The Consequences of Defeat Iraq and Afghanistan
After the successful May-June 1940 evacuation of Britain’s army from Dunkirk’s beaches, Winston Churchill famously pricked the British people’s balloon of elation by noting that wars are never won by retreating. Flash forward 71-plus years to the weekend of 10-11 September 2011. If you were listening closely, you would have heard Churchill ruminating grumpily from the great beyond that “wars are never won by wallowing in self-pity and annually ripping scabs off old wounds . . . and they are still never won by retreating.”
While many Americans engaged in what is now a well established—if macabre and effeminate—yearly death festival, U.S. soldiers and Marines were fighting the rearguard actions of two lost wars against Islamist militants. Having been blocked by the leaders of both parties from winning in either Iraq or Afghanistan, these young men and women are now dying in a pair of lost causes that are being prolonged by political considerations relevant to the 2012 presidential election.
In Iraq, al-Qaeda and other Sunni groups have reestablished themselves and are preparing to take on the deeply anti-U.S. Shia government in Baghdad that was created with the approval of presidents Bush and Obama and the assistance of General Petraeus. American interests in the Persian Gulf region are more at risk today because of the unnecessary war in Iraq than they were when Saddam was in power. And as they watch the disaster for U.S. interests unfolding in Iraq, the best antidote the bipartisan architects of the U.S.-led invasion and the consequent boost to Iran’s regional power can suggest is that we leave three thousand U.S. troops behind to help “maintain order.” Such a force would have as much chance of maintaining order in Iraq as the 7th U.S. Cavalry had in maintaining order among the Lakota and Cheyenne on that grassy ridge in Montana in late June 1876.
In Afghanistan, there is no way to obscure our defeat as Obama, Hillary Clinton, McCain and others have labored to do in Iraq. The Taliban-led insurgency has spread across Afghanistan, and the pattern of their operations has grown familiar and apparently unbreakable. The insurgents are ascendant in any area of the country they choose to occupy until NATO forces arrive. At that point, they move out of NATO’s path to another region and establish ascendancy there. All Petraeus and his counterinsurgency advisers were able to do with the troop surge is what had been done before: U.S. and NATO forces dominate any piece of ground they stand on out to a distance defined by the reach of their weapons. Beyond that small area the insurgents are in charge, and as soon as coalition forces depart they reacquire control of the ground on which NATO stood. Interestingly, this is exactly the reality the Soviets encountered in the 1980s and that the British encountered a century earlier. Perhaps Petraeus’s counterinsurgency gurus—John Nagl, David Kilcullen, etc.—should have read a little history pertinent to their task.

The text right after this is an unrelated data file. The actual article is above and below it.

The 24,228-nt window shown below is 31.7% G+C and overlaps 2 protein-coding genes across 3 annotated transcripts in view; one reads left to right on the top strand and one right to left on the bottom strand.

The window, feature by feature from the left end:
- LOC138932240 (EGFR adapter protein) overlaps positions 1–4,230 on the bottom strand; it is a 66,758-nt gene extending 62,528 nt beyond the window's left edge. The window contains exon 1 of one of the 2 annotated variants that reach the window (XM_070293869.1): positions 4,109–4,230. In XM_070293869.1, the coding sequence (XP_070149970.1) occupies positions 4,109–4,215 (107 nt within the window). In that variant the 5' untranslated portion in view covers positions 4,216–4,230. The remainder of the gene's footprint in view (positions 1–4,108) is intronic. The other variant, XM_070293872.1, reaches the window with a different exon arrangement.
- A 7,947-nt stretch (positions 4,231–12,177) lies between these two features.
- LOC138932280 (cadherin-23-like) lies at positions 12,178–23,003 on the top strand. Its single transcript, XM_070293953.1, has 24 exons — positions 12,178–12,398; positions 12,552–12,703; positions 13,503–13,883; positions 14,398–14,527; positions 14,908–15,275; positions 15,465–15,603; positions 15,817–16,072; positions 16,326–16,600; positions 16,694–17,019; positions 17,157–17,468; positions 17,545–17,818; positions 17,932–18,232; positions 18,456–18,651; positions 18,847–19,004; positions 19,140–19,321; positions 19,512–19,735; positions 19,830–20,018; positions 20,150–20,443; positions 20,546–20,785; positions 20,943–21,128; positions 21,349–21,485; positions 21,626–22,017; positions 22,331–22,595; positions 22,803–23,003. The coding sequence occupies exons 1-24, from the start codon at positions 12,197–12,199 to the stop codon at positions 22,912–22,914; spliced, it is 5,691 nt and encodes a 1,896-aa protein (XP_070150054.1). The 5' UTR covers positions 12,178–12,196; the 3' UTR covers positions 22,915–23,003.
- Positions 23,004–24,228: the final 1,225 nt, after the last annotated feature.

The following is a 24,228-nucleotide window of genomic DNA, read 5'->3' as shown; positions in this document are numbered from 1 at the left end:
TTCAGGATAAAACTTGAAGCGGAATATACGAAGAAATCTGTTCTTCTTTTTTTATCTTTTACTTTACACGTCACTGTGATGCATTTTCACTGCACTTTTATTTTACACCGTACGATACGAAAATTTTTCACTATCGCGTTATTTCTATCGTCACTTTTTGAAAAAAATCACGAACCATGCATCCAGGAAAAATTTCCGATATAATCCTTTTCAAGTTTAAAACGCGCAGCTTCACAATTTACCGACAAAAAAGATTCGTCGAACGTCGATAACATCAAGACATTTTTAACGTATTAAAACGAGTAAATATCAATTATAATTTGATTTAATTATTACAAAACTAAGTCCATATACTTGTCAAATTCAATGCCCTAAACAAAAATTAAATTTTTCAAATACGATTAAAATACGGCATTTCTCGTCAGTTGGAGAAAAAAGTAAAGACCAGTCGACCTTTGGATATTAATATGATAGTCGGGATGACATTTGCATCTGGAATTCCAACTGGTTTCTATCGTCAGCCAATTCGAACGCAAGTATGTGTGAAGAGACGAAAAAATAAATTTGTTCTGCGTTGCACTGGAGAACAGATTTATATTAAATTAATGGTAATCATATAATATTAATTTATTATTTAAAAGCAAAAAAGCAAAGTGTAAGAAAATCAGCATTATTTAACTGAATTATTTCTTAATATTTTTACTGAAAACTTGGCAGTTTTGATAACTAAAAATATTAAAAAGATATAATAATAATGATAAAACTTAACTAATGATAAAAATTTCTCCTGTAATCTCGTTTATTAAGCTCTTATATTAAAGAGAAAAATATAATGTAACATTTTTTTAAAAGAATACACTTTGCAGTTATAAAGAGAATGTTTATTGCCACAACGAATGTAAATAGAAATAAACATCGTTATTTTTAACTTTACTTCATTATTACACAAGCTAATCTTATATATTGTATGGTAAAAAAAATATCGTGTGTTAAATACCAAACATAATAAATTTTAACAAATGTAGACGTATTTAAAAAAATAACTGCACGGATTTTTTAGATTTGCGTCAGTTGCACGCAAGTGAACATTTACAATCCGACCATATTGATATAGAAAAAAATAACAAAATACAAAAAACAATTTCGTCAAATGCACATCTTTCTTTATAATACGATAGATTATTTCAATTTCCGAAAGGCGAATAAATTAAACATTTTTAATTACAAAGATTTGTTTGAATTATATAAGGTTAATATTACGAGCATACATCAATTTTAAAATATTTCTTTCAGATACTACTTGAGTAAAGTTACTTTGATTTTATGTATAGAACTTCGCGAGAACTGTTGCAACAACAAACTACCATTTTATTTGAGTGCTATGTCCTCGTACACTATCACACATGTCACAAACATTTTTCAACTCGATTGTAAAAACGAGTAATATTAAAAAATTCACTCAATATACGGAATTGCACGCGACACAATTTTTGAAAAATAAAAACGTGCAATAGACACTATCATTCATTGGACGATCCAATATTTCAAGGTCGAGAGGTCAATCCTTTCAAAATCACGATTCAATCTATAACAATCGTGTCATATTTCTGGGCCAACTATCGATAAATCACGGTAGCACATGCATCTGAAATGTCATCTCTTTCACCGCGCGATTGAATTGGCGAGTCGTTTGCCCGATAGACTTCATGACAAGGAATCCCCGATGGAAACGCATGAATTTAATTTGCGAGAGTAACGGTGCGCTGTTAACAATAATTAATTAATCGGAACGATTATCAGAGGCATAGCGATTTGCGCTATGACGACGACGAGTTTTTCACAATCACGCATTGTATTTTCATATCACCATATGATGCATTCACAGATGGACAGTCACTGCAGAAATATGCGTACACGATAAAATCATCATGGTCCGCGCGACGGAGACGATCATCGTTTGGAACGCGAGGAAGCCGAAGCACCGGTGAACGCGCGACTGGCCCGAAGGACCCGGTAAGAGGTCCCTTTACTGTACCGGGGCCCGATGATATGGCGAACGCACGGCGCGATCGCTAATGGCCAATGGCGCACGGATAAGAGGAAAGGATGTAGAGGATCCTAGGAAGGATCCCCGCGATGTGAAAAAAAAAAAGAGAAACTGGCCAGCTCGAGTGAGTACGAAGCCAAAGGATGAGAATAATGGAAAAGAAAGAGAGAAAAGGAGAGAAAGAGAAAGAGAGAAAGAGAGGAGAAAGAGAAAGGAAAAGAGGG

The icing on the cake of the U.S.-NATO failure in Afghanistan, however, came in the early morning hours of 13 September 2011 when the Taliban launched multiple, coordinated attacks in Kabul, including one in an area known as Wazir Akhbar Khan—reputedly the city’s best-protected area and the location of NATO headquarters, the U.S., U.K., and other embassies, and offices of major Western NGOs.
While the BBC is so far reporting relatively light casualties, the insurgency’s ability to carry out this multi-target and multi-location operation in the Afghan capital lays bare the depth of the U.S.-NATO failure in the country. Nearly a decade into the U.S.-NATO occupation of Afghanistan no section of the country is secure; not even the heart of the capital. Apparently only six Taliban fighters kept Afghan and NATO forces engaged for over twenty hours in the Wazir Akhbar Khan district
One of the surge’s two major goals—as defined by Obama, Clinton, Petraeus and McCain—was to train Afghan military, security, intelligence and police forces so they could maintain stability without the aid of foreign forces. On 13 September, all those services failed: they had no intelligence that warned of the attack; they did not detect Taliban fighters moving into position for attack; and they could not repel the attackers without the help of U.S. and NATO troops.
The surge’s other main goal was to attach the loyalties of Afghan citizens to Karzai’s government. This is another unattained goal; indeed, the always-limited public support for the Karzai regime seems to be eroding. The Taliban could not have deployed in Kabul for the 13 September attacks without logistical assistance and intelligence provided by some of the city’s inhabitants as well as from its penetrations of the regime’s police and security services. Five years of hearts-and-minds campaigning by McChrystal and Petraeus have yielded failure; our enemies have grown stronger and more popular, and the Karzai regime’s viability still depends wholly on the presence of Western bayonets.